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Why has the state government ignored key recommendation from own DV taskforce?

By Cassandra Pullos - posted Friday, 17 February 2017


I am shocked that current calls for GPS tracking bracelets for domestic violence offenders haven't been actioned immediately when that action was actually included in the key recommendations of the State's own special taskforce into DV, which presented its findings to the State Government two years ago.

Premier Annastacia Palaszczuk's reported remarks urging parties demanding new measures for DV offenders to first discuss the issue, seems to ignore her Government's own DV taskforce recommendations of 2015.

The Opposition is promoting a Bill which would ensure violent domestic violence offenders are fitted with GPS tracking devices. But Ms Palaszczuk has urged caution on fast tracking tough new DV laws in the wake of the murder of Gold Coast mother Teresa Bradford.

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I was astonished at the Premier telling the Opposition to "sit down together" and discuss with police and welfare agencies how best to introduce practical aspects of the new law.

The Premier is saying the state has allocated $200,000 to GPS tracking technology for DV offenders but the Government had to ensure the devices would work.

Why is the Premier stalling on these measures? GPS tracking was recommended two years ago among the 140 recommendations of the State's "Not Now, Not Ever" task force on domestic violence.

Recommendation number 123 : The Queensland Government trials the use of GPS monitoring for high risk perpetrators of domestic and family violence."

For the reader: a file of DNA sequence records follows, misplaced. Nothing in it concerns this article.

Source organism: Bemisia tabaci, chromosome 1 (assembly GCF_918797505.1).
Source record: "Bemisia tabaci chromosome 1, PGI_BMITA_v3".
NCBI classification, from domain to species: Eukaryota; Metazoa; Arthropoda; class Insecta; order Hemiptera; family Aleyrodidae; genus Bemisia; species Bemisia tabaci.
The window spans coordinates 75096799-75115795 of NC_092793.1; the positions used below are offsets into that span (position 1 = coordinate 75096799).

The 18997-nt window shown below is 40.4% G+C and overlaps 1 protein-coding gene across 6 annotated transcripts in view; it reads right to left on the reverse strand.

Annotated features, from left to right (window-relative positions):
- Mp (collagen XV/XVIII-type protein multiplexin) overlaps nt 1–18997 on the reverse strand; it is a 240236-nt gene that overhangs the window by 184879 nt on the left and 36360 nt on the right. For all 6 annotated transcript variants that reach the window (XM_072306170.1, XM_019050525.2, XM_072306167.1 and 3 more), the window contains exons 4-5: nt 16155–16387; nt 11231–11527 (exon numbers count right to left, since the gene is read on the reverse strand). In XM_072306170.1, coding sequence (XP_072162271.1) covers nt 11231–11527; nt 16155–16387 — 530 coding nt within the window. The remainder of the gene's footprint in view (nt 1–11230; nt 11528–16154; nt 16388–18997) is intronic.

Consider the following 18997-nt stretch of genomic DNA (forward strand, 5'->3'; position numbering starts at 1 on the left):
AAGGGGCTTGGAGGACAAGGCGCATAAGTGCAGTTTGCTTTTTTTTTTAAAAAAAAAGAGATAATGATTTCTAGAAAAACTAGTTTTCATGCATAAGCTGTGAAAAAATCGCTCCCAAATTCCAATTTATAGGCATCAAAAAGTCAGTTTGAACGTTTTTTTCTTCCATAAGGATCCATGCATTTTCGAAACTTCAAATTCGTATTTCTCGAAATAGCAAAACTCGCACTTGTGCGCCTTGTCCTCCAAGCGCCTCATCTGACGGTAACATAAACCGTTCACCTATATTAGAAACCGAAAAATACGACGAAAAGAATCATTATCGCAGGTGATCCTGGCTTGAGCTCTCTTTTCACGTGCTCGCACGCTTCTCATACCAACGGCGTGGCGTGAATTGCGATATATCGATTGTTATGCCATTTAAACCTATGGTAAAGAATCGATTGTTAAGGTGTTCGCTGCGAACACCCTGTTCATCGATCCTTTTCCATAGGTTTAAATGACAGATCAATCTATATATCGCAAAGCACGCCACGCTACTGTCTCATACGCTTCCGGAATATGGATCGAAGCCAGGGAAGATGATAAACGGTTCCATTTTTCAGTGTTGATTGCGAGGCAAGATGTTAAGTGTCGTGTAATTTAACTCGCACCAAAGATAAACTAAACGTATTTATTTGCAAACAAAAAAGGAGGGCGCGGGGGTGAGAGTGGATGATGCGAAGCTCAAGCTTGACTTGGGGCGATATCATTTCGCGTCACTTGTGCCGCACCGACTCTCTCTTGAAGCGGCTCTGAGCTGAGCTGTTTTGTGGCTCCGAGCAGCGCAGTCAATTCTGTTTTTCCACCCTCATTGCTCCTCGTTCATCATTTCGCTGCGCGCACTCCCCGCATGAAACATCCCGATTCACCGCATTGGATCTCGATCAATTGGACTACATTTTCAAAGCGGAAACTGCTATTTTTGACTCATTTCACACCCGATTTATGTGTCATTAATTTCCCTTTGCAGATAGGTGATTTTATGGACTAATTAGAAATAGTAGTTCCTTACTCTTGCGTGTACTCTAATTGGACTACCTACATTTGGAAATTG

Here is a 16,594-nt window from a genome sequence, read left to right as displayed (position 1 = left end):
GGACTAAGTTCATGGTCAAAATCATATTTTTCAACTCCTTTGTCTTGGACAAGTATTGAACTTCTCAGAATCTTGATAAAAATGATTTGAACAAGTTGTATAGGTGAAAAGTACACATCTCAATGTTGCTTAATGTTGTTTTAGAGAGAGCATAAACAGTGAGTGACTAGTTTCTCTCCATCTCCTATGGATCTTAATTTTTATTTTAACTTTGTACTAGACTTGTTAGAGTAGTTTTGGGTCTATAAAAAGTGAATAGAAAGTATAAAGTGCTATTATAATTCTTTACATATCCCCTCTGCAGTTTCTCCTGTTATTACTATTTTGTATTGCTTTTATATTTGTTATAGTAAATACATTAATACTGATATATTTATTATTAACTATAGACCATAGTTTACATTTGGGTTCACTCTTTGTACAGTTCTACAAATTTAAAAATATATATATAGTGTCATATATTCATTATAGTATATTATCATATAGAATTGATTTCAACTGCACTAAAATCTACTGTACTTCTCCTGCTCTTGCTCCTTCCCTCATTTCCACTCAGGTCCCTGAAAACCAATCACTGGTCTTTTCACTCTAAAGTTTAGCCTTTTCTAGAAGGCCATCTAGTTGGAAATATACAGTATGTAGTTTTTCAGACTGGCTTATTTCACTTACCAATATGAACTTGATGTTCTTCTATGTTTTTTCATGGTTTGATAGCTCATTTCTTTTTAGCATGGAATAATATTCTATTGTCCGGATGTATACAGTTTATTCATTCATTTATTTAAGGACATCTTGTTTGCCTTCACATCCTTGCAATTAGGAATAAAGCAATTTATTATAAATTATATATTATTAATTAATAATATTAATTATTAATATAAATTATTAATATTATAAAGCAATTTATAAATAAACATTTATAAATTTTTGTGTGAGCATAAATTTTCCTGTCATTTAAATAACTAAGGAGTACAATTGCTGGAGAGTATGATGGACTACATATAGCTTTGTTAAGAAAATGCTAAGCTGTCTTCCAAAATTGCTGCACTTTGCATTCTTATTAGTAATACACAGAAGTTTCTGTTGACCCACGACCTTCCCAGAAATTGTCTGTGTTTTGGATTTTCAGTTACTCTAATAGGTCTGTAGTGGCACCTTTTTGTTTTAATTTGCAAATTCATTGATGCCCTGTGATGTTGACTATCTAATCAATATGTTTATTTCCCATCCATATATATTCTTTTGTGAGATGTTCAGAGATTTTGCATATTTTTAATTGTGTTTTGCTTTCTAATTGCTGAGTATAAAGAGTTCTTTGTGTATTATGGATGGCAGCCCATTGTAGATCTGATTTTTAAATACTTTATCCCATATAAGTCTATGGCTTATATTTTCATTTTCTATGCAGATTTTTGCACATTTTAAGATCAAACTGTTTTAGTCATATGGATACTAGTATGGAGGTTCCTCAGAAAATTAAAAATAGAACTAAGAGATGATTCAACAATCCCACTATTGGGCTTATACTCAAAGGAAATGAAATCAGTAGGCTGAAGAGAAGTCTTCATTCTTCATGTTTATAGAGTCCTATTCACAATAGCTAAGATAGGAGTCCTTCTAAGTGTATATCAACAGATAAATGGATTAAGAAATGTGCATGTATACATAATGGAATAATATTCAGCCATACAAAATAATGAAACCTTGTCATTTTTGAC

This was in a report featured on the Queensland Government's own website which features the 2015 report of the Special Taskforce on Domestic and Family Violence in Queensland, Not Now, Not Ever: Putting an end to domestic and family violence in Queensland.

In the two years since then it seems the recommendation for tracking bracelets for DV offenders has been ignored. Why?

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The New South Wales Government last year included $2.9 million in its Budget for high-risk domestic violence offenders to be fitted with GPS tracking devices to restrict their movements and ensure they do not come within designated exclusion zones.

New South Wales actioned this a year ago and Queensland has done nothing. Why not? Has our State Government consulted other states? If not, why not?

Premier Palaszczuk's attitude to calls for some of the immediate measures to monitor DV offenders defies belief.

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About the Author

Cassandra Pullos is an Accredited Family Law Specialist and Director of Gold Coast specialist family law firm Pullos Lawyers.

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